Being a stepparent or foster parent is a challenging task for many reasons, but the highest hurdle may be knowing how and when to provide strong structure for our children.  There is no doubt that structure and predictability are important foundations for families.  However, there are many reasons we need to make nurture a higher priority for our relationships than enforcing structure.

There are several reasons that nurture is more important in building relationships, but they all stem from the fact that we are stepping into a child’s story halfway through the narrative.  Our children already have their story started, with quests and heroes and villains.  I’ve written before that if we want to be the mentor instead of the villain in our children’s stories, then we need to learn from classic tales.  In all of those stories, the people who emphasized structure (Cinderella’s wicked stepmother, for example) were the villains.  The mentors (such as Dumbledore) didn’t ignore structure, but they led with how much they cared about the heroes.  We need to follow that pattern if we are to build good relationships with our children.

Why We Should Lead with Nurturing Our Children

For many of us, setting boundaries may come more naturally than nurturing our children.  There are some important reasons, though, that we need to be proactive about providing emotional nurture.

  1.   Emotional Well-being: High-nurture relationships help our children that stepchildren feel loved, valued, and emotionally supported.  The old saying is very true about our children — they don’t care about how much we know until they know how much we care.

  2.   Building Trust: Trusting adults is very hard for children who have suffered trauma, particularly when they have seen the disruption of their biological family.  They are hard-wired to resist anyone else in the place of their biological parents.  If we want them to trust us, we first have to show them how much we care for them.

  3.   Foundation for Healthy Relationships: We all want our children to learn how to develop healthy relationships as adults.  They best way they can learn how to care for someone is to see us care for them.  They will develop the relationship skills that we model for them.

How to Lead with Nurture in Our Relationships:

So, if we decide to focus on emotionally supporting our children, what does that look like?  As I’ve said before, each relationship is different and each child has different emotional needs.  There are some common principles, however, that will make our task easier:

  1.   Open Communication: We need to encourage open and empathetic communication. It’s often hard for children who have suffered trauma to put words to our feelings.  They often just let the feelings build up until they spill out in an emotional, often disrespectful and chaotic outburst.  When that happens, we have to look beyond our initial hurt and wait for the best time to calmly help our children sort through their thoughts and feelings.  We also have to be sure that we don’t impose any consequences for their attempts at communication.  We may need to guide them away from being disrespectful (and perhaps sometimes impose appropriate consequences), but on the whole we need to concentrate on what they are saying.  If our children believe that we will penalize them for expressing their honest opinions, then we won’t hear any honesty.  Letting them vent and helping them sort through what they are saying is the best way to build trust and emotional connection with them.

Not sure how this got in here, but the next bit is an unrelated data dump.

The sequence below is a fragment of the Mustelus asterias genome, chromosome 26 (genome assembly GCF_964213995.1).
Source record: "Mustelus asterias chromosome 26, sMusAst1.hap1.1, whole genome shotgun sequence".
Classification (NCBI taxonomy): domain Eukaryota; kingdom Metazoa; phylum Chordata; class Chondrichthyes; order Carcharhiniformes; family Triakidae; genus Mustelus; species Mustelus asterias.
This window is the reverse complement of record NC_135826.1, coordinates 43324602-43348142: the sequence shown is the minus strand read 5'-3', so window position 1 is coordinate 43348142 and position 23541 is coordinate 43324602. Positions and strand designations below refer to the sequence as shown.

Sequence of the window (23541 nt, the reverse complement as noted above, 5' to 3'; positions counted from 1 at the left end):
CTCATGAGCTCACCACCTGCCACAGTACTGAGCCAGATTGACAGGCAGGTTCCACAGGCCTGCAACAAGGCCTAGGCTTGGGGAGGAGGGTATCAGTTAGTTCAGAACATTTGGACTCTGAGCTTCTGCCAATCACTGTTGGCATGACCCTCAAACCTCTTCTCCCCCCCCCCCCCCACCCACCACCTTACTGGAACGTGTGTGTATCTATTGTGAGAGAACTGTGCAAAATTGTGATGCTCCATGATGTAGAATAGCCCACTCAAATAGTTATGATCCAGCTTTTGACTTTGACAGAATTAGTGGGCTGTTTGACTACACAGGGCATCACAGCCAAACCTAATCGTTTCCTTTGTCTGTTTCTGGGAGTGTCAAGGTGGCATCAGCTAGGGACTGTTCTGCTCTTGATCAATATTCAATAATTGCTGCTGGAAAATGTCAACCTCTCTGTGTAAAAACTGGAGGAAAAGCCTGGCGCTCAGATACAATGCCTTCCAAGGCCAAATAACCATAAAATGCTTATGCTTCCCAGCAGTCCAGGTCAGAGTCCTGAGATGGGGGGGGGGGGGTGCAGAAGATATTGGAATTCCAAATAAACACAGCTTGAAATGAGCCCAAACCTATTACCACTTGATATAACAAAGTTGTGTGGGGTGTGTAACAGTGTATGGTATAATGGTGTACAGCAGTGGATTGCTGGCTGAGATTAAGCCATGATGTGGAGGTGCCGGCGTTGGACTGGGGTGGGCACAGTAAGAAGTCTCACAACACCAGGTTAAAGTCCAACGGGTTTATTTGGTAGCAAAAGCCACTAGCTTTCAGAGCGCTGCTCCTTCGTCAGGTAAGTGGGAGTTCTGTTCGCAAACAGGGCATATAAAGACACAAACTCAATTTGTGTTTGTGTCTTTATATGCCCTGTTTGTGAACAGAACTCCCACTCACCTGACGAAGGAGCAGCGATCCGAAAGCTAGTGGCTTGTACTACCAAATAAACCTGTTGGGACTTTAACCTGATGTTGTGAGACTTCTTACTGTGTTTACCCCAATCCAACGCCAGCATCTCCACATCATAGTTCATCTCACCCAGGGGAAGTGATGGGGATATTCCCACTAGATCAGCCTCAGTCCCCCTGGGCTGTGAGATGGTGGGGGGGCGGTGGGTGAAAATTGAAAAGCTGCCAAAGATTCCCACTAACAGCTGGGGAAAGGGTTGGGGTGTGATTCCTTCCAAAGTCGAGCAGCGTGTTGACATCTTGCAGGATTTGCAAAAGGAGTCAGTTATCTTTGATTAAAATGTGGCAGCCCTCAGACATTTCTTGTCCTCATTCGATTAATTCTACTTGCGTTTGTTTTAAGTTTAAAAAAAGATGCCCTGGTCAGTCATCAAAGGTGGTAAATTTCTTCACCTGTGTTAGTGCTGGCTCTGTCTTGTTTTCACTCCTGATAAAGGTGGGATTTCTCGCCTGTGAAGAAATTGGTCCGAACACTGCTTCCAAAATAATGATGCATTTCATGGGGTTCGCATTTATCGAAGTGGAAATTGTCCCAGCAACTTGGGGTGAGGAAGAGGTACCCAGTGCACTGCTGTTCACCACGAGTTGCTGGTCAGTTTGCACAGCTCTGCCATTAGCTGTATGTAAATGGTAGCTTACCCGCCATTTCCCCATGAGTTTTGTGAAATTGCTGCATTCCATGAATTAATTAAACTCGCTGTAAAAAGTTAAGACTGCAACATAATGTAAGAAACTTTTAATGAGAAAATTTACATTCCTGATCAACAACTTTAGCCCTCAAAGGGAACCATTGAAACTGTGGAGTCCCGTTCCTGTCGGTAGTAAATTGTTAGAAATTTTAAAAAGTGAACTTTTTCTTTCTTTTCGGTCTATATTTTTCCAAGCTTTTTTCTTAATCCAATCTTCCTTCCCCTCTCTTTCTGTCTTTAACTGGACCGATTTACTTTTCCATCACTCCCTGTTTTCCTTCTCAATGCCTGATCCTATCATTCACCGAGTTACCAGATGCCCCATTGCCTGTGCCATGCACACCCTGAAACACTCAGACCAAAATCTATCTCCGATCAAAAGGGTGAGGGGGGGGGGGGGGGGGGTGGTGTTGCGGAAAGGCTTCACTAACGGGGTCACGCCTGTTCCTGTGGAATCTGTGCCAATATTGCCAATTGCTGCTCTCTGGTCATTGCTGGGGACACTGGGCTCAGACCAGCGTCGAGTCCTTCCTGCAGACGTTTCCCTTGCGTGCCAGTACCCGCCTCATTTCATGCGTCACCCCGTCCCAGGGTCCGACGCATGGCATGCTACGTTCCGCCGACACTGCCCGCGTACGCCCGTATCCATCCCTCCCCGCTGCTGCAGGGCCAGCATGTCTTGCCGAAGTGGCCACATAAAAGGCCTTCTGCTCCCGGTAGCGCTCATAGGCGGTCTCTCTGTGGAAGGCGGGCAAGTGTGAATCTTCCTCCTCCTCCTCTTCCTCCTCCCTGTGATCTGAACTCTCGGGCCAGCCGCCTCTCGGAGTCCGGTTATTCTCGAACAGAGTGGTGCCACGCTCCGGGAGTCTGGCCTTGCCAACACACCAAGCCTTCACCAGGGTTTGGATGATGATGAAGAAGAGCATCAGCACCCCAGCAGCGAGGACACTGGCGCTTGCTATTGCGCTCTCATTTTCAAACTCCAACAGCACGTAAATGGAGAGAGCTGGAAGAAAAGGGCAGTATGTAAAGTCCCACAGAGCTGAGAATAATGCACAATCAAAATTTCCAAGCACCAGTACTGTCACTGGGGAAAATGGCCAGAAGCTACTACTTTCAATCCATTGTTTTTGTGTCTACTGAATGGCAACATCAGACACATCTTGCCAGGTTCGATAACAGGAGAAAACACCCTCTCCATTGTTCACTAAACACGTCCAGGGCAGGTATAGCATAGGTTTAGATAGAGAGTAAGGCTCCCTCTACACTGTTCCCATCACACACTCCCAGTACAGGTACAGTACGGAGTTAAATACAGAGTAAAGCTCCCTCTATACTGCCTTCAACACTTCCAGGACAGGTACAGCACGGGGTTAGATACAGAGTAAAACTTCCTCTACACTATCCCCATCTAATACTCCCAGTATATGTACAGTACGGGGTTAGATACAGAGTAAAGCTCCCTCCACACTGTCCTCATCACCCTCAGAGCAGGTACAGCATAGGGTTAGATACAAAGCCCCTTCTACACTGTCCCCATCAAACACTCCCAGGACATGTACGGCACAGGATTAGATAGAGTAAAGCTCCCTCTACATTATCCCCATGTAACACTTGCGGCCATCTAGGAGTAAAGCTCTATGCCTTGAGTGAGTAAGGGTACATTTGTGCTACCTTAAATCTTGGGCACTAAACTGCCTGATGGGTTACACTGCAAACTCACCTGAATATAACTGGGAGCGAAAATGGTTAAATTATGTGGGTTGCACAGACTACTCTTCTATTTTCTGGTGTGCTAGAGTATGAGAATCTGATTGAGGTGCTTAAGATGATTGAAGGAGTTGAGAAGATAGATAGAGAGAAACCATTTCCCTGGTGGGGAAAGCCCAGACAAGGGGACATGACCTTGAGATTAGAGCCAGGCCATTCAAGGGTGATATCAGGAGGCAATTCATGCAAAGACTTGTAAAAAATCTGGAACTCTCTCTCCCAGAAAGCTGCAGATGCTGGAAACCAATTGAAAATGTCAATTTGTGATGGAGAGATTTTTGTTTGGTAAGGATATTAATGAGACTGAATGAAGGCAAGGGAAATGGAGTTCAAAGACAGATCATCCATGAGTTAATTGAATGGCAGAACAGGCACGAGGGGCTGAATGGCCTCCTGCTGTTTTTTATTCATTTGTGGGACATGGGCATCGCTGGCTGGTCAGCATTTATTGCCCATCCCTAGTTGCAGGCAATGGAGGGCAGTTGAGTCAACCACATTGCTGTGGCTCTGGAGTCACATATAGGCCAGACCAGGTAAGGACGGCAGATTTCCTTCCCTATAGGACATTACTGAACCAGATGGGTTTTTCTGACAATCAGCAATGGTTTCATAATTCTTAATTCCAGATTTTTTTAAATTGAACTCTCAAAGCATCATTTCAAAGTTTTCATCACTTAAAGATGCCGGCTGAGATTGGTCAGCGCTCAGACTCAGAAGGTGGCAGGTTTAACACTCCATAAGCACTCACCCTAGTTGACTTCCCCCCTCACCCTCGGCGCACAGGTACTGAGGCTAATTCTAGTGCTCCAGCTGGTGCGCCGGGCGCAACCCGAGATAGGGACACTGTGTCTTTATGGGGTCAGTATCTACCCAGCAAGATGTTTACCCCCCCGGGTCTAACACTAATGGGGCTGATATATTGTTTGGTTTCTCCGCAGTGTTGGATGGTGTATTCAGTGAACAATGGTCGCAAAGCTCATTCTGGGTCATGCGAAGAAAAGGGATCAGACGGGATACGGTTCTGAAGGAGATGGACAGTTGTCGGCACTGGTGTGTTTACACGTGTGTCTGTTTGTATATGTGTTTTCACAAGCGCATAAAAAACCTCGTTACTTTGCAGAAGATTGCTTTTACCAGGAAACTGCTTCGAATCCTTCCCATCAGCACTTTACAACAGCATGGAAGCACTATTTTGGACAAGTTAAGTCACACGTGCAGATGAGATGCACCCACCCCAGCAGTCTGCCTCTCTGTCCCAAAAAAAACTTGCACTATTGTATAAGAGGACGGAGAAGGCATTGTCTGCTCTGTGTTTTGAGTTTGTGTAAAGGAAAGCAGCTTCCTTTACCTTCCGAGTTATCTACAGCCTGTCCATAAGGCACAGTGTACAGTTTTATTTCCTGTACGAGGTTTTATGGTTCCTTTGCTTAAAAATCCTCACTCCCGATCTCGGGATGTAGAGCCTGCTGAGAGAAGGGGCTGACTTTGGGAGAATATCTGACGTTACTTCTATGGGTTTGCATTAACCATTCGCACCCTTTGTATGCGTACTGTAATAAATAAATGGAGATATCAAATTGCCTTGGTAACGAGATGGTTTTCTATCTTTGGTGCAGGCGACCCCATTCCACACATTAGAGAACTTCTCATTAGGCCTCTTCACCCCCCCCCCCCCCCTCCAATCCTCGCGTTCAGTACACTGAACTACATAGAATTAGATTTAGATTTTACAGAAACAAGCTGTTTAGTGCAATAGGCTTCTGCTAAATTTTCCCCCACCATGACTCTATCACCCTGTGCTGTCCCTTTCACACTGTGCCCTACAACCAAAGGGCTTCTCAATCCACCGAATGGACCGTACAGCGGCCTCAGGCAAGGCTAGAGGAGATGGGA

2.   Set Clear Expectations: Concentrating on nurture doesn’t mean that we ignore structure entirely.  We do need to work with our spouse to establish clear rules and expectations for behavior within the family. Ensuring that rules are consistent, and that we enforce them consistently, may require a lot of negotiation and communication with our spouse, but it is not a task that we can do alone.  If we don’t have buy-in from our spouse about house rules, then we can only enforce our personal boundaries and concentrate on emotionally nurturing our children.  As with all things in life, we concentrate on what we can control.

  3.   Positive Reinforcement: Use positive reinforcement to acknowledge and reward good behavior. Positive reinforcement works much better than negative with children and builds a better foundation for relationships.  The old mantra “catch them doing it right” is a powerful parenting skill for children who have suffered trauma.

  4.   Quality Time: Find ways to work on projects with your children, or doing something that they enjoy.  Letting them teach you something that they know can be a powerful way to strengthen your emotional bond.  If nothing else, the time that you spend will demonstrate your commitment to nurturing them.

  5.   Be Patient: Parenting other people’s children is challenging, and establishing a good relationship will take time.  Don’t rush it, and don’t expect them to act like adults.  You may see them take one step forward and then two steps back.  You will have days when you feel that you have a good relationship and days when you can’t understand why they are being so hurtful. The only solution is to keep on being who you are, or at least the person you would like to be.  Concentrate on being patient and letting them find their equilibrium in their own time.


Stepping into a child’s story is always a challenge, particularly when that child has suffered some level of trauma.  The best way to establish a strong and healthy relationship is to concentrate on emotional support and nurture.  Structure is important, but not nearly as important as their knowing that we love and care for them.


Debbie Ausburn

Helping foster parents and stepparents learn how to be the person who is not supposed to be there.